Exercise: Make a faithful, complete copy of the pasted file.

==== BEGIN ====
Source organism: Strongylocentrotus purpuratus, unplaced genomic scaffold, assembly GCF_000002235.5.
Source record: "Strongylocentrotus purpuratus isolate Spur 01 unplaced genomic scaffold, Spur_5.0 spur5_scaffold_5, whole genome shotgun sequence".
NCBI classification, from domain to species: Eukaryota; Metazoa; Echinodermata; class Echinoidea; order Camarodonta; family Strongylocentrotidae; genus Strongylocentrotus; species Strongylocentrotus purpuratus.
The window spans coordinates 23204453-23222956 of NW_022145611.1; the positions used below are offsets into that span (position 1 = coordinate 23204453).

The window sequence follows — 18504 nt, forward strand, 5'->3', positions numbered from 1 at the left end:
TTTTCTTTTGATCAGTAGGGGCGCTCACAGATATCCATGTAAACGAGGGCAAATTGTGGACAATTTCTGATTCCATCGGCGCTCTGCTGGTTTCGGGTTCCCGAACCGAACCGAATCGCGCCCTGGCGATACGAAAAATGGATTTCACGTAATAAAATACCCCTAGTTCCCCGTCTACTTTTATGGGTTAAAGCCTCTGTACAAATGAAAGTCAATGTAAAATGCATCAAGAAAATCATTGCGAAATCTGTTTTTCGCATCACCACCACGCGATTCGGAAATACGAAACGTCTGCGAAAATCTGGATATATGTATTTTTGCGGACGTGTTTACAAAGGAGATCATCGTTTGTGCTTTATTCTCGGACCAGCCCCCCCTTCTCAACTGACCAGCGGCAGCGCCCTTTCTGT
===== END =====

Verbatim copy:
Source organism: Strongylocentrotus purpuratus, unplaced genomic scaffold, assembly GCF_000002235.5.
Source record: "Strongylocentrotus purpuratus isolate Spur 01 unplaced genomic scaffold, Spur_5.0 spur5_scaffold_5, whole genome shotgun sequence".
NCBI classification, from domain to species: Eukaryota; Metazoa; Echinodermata; class Echinoidea; order Camarodonta; family Strongylocentrotidae; genus Strongylocentrotus; species Strongylocentrotus purpuratus.
The window spans coordinates 23204453-23222956 of NW_022145611.1; the positions used below are offsets into that span (position 1 = coordinate 23204453).

The window sequence follows — 18504 nt, forward strand, 5'->3', positions numbered from 1 at the left end:
TTTTCTTTTGATCAGTAGGGGCGCTCACAGATATCCATGTAAACGAGGGCAAATTGTGGACAATTTCTGATTCCATCGGCGCTCTGCTGGTTTCGGGTTCCCGAACCGAACCGAATCGCGCCCTGGCGATACGAAAAATGGATTTCACGTAATAAAATACCCCTAGTTCCCCGTCTACTTTTATGGGTTAAAGCCTCTGTACAAATGAAAGTCAATGTAAAATGCATCAAGAAAATCATTGCGAAATCTGTTTTTCGCATCACCACCACGCGATTCGGAAATACGAAACGTCTGCGAAAATCTGGATATATGTATTTTTGCGGACGTGTTTACAAAGGAGATCATCGTTTGTGCTTTATTCTCGGACCAGCCCCCCCTTCTCAACTGACCAGCGGCAGCGCCCTTTCTGT